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Michael Mina Cooks It Up at Bourbon Steak

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Photo by Lee Klein
Miso glazed sea bass, toasted pearl pasta, mushroom consommé; with Clos Uroulat Jurançon Sec, France 2006
One of the things I liked about a media dinner attended last Friday at Bourbon Steak Miami is that nothing in particular was being plugged. Nothing, that is, other than delectable cuisine prepared by chef Michael Mina (in town for the Super Bowl) and executive chef Gabriel Fenton. The food was paired with divine wines selected by the restaurant's acclaimed sommelier, Matthew Turner. Since Bourbon Steak opened in December of 2007, Turner has expanded the wine list from 500 to more than 900 labels.

One of the things I like about Bourbon Steak is that everything I have eaten there over the years, be it steak and soufflé or burger and duck-fat fries, has been prepared just right. Bourbon Steak also prepares nonsteak items as deftly as any steak house around.

So it was only a mild surprise that four of the five savory courses were seafood-based. Mina prepared them, including his signature Maine lobster potpie with brandied truffle cream (paired with a 2007 Patz & Hall "Dutton Ranch" Chardonnay from California's Russian River Valley), and ahi tuna tartare with ancho chili, sesame oil, pine nuts, and mint (pictured above) matched with Albert Boxler "Brand" Riesling Grand Cru from Alsace, France. Both of these dishes are on Bourbon Steak's menu.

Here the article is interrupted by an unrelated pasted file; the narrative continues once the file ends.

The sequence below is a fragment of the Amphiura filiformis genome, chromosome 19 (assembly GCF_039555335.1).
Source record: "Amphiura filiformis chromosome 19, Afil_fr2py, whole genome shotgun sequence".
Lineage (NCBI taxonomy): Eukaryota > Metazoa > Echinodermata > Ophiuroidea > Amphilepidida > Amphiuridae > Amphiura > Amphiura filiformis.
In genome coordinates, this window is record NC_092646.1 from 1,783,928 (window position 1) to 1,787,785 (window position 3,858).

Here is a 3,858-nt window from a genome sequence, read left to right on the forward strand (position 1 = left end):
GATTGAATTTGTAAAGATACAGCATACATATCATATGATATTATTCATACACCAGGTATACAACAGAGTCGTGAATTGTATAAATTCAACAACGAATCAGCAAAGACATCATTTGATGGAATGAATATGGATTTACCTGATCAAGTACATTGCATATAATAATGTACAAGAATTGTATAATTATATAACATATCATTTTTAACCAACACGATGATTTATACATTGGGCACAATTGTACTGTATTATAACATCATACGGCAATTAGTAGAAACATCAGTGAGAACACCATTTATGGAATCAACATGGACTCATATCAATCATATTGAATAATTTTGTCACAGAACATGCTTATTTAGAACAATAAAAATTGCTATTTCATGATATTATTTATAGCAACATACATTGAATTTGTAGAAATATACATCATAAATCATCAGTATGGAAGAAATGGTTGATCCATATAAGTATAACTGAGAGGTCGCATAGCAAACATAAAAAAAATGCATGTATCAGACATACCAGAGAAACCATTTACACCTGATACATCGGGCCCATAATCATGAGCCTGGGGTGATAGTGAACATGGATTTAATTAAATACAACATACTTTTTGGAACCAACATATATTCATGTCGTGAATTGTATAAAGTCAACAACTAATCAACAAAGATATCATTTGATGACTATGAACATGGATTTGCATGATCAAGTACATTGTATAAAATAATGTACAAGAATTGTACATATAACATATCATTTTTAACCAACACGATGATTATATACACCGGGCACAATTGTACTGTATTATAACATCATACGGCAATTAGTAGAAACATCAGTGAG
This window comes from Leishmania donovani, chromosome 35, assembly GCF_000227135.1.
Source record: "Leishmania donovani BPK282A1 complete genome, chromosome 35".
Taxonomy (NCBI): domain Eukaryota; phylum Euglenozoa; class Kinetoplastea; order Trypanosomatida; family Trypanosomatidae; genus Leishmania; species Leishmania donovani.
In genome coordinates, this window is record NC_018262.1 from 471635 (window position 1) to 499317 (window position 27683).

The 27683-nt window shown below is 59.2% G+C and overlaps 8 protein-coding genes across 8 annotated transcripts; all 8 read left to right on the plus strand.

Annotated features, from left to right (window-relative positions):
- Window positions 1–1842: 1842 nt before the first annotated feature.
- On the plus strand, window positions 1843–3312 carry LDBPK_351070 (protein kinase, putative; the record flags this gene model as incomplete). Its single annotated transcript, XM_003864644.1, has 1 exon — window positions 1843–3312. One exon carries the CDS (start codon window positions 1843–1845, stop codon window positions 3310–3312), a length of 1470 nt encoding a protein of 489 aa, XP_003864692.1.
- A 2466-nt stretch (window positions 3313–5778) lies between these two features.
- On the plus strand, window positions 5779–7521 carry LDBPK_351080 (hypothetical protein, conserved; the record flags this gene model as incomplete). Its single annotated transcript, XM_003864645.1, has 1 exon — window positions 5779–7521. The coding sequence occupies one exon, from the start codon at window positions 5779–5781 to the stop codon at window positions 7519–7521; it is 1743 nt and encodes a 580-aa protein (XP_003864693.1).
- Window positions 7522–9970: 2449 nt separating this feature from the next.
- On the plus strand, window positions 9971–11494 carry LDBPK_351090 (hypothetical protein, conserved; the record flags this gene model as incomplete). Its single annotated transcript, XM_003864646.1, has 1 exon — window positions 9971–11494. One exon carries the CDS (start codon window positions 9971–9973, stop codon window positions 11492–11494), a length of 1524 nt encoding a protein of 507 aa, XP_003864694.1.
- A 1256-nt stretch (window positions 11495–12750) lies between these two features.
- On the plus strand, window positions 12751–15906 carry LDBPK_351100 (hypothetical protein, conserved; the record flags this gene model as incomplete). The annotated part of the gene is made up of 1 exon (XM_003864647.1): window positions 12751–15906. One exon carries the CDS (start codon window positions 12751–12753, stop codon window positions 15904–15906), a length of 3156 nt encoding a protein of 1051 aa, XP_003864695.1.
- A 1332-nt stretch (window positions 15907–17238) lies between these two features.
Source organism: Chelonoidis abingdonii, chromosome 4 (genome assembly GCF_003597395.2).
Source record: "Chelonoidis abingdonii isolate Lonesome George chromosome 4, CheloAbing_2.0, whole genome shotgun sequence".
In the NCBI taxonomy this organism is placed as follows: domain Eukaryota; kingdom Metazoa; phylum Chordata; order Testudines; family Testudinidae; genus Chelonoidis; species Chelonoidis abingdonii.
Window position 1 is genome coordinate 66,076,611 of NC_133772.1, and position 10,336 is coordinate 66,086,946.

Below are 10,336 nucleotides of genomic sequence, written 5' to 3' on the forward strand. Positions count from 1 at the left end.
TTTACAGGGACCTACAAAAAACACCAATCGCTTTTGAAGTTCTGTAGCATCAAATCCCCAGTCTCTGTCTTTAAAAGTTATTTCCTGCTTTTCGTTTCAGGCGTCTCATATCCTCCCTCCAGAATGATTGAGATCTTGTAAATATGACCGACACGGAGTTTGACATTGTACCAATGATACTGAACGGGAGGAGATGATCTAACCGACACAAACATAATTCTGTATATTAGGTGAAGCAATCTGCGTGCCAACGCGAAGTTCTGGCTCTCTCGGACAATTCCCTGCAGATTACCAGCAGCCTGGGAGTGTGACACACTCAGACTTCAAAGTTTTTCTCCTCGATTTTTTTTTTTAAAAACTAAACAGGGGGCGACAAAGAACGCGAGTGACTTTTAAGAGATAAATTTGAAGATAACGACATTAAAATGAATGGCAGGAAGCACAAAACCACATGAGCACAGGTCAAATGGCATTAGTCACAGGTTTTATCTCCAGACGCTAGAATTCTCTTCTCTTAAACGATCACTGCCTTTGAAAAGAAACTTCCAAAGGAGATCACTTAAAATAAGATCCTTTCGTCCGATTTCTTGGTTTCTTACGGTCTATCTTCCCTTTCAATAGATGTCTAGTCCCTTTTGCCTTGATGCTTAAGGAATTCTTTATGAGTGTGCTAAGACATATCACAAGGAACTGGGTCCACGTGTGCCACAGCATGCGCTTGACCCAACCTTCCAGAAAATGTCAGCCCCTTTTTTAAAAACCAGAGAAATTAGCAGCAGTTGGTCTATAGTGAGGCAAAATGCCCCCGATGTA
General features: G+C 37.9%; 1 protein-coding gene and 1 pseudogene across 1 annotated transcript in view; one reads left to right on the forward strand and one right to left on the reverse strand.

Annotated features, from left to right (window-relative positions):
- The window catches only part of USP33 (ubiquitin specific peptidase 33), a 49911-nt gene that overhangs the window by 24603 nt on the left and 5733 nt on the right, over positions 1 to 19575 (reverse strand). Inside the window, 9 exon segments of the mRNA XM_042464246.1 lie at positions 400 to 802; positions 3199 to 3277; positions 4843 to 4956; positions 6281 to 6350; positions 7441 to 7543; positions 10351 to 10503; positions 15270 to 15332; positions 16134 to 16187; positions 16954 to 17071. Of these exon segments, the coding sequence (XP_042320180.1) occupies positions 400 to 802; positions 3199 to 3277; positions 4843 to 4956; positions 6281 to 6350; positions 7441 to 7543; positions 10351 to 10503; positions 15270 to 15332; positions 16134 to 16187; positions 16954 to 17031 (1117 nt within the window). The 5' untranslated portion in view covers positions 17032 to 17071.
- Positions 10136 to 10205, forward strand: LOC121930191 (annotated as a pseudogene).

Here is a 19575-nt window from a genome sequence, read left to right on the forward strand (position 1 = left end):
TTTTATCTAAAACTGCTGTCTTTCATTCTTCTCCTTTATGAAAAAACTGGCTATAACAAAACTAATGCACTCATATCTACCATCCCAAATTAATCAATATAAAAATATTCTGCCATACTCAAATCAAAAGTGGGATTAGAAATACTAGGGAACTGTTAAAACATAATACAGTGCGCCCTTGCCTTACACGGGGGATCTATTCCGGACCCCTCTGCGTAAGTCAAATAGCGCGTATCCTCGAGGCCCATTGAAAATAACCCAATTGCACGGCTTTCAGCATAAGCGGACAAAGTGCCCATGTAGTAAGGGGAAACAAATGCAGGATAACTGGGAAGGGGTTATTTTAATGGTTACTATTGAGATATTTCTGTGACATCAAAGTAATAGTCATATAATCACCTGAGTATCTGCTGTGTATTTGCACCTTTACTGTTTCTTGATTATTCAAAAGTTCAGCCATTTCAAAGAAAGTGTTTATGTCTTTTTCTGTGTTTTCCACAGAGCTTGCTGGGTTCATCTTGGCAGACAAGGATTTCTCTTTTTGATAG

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Photo by Lee Klein
Chef Gabriel Fenton prepared the meat course, an American Wagyu rib eye and fat wedge of Hudson Valley foie gras in Perigourdine
sauce, with baby vegetables in celery root purée.


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Photo by Lee Klein
Try this with Lewis Cellars Cabernet Sauvignon, Napa Valley 2007.

Michael Mina has enjoyed too splendid and accomplished a career to encapsulate in a blog post. Just check it out. I will only say that Mina, who came out to speak for a few moments with his lovely family by his side, appears to be extremely humble and down-to-earth for a guy with 17 successful upscale restaurants across the nation.


Photo by Lee Klein
With a glass of Chateau Climens Sauternes 2004, and goodnight.

Anyway, I got a fantastic dinner, Bourbon Steak gets its well-deserved plug (not just for this affair, but in general), and all you got were these lousy photos.

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